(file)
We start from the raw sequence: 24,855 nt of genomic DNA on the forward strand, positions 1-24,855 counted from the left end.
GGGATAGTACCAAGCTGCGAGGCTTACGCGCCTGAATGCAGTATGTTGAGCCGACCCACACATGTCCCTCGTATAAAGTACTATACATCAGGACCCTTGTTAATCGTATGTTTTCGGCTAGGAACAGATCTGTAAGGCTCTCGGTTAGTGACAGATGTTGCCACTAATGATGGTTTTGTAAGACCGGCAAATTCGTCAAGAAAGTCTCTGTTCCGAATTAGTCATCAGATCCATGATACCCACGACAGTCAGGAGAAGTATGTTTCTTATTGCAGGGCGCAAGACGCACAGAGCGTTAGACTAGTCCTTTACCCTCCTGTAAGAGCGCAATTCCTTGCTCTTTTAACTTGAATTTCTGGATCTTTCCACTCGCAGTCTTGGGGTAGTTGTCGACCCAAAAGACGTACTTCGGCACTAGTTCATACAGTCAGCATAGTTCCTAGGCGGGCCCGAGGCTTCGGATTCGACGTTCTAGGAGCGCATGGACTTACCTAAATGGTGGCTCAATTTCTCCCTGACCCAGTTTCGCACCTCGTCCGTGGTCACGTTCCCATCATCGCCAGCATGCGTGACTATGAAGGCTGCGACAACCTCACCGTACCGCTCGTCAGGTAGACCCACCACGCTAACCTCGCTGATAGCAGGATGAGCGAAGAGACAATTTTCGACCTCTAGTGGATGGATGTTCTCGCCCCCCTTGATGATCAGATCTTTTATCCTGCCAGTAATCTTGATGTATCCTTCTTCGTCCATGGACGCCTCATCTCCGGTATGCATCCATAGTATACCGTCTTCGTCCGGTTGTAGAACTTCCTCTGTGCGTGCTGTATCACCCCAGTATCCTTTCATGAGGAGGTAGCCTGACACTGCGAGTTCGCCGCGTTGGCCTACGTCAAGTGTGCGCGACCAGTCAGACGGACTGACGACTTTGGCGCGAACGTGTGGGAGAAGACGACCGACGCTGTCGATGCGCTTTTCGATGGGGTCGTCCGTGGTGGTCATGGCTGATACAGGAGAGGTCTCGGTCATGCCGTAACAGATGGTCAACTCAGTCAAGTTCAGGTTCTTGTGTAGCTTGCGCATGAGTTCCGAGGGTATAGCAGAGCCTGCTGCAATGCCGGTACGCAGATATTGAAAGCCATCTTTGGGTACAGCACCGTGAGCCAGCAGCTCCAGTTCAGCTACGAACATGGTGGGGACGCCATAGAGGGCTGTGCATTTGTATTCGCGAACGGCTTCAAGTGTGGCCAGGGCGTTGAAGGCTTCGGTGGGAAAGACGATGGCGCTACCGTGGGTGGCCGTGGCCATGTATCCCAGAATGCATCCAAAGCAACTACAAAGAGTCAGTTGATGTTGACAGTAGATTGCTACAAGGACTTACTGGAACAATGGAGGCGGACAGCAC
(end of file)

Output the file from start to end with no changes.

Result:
We start from the raw sequence: 24,855 nt of genomic DNA on the forward strand, positions 1-24,855 counted from the left end.
GGGATAGTACCAAGCTGCGAGGCTTACGCGCCTGAATGCAGTATGTTGAGCCGACCCACACATGTCCCTCGTATAAAGTACTATACATCAGGACCCTTGTTAATCGTATGTTTTCGGCTAGGAACAGATCTGTAAGGCTCTCGGTTAGTGACAGATGTTGCCACTAATGATGGTTTTGTAAGACCGGCAAATTCGTCAAGAAAGTCTCTGTTCCGAATTAGTCATCAGATCCATGATACCCACGACAGTCAGGAGAAGTATGTTTCTTATTGCAGGGCGCAAGACGCACAGAGCGTTAGACTAGTCCTTTACCCTCCTGTAAGAGCGCAATTCCTTGCTCTTTTAACTTGAATTTCTGGATCTTTCCACTCGCAGTCTTGGGGTAGTTGTCGACCCAAAAGACGTACTTCGGCACTAGTTCATACAGTCAGCATAGTTCCTAGGCGGGCCCGAGGCTTCGGATTCGACGTTCTAGGAGCGCATGGACTTACCTAAATGGTGGCTCAATTTCTCCCTGACCCAGTTTCGCACCTCGTCCGTGGTCACGTTCCCATCATCGCCAGCATGCGTGACTATGAAGGCTGCGACAACCTCACCGTACCGCTCGTCAGGTAGACCCACCACGCTAACCTCGCTGATAGCAGGATGAGCGAAGAGACAATTTTCGACCTCTAGTGGATGGATGTTCTCGCCCCCCTTGATGATCAGATCTTTTATCCTGCCAGTAATCTTGATGTATCCTTCTTCGTCCATGGACGCCTCATCTCCGGTATGCATCCATAGTATACCGTCTTCGTCCGGTTGTAGAACTTCCTCTGTGCGTGCTGTATCACCCCAGTATCCTTTCATGAGGAGGTAGCCTGACACTGCGAGTTCGCCGCGTTGGCCTACGTCAAGTGTGCGCGACCAGTCAGACGGACTGACGACTTTGGCGCGAACGTGTGGGAGAAGACGACCGACGCTGTCGATGCGCTTTTCGATGGGGTCGTCCGTGGTGGTCATGGCTGATACAGGAGAGGTCTCGGTCATGCCGTAACAGATGGTCAACTCAGTCAAGTTCAGGTTCTTGTGTAGCTTGCGCATGAGTTCCGAGGGTATAGCAGAGCCTGCTGCAATGCCGGTACGCAGATATTGAAAGCCATCTTTGGGTACAGCACCGTGAGCCAGCAGCTCCAGTTCAGCTACGAACATGGTGGGGACGCCATAGAGGGCTGTGCATTTGTATTCGCGAACGGCTTCAAGTGTGGCCAGGGCGTTGAAGGCTTCGGTGGGAAAGACGATGGCGCTACCGTGGGTGGCCGTGGCCATGTATCCCAGAATGCATCCAAAGCAACTACAAAGAGTCAGTTGATGTTGACAGTAGATTGCTACAAGGACTTACTGGAACAATGGAGGCGGACAGCAC